Introduction: Focus on Northern Ireland

Katarzyna Bazarnik,

Leszek Drong


Belfast murals are one of the landmarks of the city. They constitute a peculiar medium of communications, mixing word and image in a powerful ideological message. They express highly emotional content, and have been addressed to original target audiences of republicans and loyalists. In this respect they have served to reflect and influence sentiments of the communities involved in the conflict, and as a communal memoir commemorating crucial events, thereby contributing to their ethnic identity formations. However, as Northern Ireland has been undergoing the peace process, the murals are becoming one of the city’s tourist attractions. As such, they are encountered by audiences unaware of intricacies and nuances of local history. This paper examines how their complex verbo-visual rhetoric affects this type of audience, and how, in a reciprocal process, political tourism may have an impact on the murals’ style and content.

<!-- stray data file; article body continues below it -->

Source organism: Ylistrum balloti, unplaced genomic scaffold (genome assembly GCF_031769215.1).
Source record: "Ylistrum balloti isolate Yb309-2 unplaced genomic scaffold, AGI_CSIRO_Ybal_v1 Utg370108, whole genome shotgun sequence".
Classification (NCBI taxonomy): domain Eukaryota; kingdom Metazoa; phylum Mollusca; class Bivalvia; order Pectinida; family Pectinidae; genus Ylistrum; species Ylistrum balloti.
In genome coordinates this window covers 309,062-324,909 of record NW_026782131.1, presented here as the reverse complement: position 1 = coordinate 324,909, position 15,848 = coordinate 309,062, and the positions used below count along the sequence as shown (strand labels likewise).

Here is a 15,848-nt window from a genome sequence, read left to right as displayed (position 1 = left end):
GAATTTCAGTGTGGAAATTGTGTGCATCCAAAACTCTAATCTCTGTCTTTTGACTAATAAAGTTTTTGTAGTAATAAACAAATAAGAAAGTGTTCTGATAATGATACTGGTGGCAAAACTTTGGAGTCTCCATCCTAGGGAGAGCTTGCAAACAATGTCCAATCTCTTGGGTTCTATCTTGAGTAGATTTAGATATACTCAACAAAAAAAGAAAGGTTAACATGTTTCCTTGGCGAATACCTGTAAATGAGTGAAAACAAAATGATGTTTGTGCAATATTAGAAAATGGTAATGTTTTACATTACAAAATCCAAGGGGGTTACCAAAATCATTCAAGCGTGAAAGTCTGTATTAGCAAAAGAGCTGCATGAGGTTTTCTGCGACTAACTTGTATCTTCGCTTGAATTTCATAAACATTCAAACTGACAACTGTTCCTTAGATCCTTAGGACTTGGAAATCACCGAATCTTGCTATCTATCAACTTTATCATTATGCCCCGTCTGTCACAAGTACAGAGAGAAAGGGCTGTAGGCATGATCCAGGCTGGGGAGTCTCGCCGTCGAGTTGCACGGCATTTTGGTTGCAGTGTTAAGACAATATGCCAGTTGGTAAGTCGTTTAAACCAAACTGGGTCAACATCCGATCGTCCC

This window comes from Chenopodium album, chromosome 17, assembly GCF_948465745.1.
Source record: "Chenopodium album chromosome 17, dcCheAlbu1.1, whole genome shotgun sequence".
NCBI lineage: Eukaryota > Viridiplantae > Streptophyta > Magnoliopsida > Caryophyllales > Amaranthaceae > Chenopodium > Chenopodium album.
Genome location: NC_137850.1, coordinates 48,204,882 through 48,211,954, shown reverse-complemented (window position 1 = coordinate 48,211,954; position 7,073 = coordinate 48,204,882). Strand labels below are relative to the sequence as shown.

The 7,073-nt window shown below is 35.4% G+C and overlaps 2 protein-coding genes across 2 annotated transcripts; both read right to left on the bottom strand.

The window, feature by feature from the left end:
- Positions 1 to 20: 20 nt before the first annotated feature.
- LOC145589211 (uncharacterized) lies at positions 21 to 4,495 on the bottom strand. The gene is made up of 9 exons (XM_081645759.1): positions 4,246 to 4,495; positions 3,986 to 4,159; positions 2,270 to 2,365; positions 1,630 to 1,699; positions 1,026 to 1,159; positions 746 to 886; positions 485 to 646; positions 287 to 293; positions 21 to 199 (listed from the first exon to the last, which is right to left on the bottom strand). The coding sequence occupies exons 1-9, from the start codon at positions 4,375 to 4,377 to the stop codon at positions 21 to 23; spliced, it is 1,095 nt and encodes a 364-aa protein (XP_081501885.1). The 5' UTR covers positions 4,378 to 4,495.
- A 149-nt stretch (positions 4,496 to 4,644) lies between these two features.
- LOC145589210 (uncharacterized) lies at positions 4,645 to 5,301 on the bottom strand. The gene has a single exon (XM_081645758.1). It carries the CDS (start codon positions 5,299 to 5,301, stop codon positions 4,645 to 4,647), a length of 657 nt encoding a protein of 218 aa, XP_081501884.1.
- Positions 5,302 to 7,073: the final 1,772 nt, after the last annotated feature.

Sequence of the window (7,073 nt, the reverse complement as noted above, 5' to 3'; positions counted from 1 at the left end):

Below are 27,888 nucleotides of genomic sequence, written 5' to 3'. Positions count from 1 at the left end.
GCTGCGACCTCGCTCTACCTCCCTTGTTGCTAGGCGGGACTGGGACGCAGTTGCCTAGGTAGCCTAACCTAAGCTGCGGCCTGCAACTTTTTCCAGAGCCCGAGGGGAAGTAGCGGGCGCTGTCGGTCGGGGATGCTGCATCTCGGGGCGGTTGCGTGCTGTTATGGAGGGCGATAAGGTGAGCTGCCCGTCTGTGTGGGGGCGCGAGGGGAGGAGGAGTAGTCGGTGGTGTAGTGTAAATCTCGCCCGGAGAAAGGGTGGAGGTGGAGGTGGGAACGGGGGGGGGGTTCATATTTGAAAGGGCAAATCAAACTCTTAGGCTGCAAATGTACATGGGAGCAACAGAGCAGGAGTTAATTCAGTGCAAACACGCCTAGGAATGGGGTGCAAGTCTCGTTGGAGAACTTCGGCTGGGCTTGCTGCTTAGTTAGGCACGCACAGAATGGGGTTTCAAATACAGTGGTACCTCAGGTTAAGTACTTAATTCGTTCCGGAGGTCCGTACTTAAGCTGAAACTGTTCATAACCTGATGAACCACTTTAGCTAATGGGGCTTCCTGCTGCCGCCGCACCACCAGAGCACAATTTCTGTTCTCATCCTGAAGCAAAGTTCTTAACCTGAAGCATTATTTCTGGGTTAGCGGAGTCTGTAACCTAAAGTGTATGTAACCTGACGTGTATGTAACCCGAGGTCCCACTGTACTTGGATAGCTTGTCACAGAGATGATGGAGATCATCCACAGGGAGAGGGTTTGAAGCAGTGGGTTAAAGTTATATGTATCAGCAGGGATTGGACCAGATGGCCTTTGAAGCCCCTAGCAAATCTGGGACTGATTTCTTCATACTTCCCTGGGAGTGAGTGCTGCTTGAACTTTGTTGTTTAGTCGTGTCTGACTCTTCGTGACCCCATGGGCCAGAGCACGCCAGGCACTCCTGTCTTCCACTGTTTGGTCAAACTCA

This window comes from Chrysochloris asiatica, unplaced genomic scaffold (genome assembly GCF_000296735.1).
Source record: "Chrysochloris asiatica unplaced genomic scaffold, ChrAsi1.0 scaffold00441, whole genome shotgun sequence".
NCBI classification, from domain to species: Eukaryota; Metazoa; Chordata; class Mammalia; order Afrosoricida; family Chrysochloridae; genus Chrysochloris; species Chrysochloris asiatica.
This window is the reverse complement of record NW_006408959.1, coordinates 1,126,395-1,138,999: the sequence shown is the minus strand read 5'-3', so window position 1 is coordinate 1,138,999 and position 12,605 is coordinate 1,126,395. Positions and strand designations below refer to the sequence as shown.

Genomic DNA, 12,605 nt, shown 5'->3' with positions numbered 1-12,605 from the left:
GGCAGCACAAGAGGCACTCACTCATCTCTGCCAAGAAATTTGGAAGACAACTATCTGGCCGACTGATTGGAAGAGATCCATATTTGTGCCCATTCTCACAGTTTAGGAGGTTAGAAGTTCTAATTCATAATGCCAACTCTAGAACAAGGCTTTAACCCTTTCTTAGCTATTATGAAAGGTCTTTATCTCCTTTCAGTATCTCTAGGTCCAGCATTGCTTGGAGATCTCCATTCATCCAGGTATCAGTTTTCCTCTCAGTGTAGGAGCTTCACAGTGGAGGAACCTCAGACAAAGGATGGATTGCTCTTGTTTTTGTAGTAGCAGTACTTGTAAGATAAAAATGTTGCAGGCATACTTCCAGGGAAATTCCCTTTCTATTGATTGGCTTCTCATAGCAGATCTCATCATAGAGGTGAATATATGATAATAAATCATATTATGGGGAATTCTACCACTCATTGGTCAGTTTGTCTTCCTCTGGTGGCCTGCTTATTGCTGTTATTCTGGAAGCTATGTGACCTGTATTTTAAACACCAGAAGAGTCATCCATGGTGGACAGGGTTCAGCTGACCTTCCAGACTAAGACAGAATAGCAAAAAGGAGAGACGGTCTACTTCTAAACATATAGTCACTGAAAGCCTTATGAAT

Słowa kluczowe: Belfast murals, word and image, verbo-visual rhetoric, dark tourism

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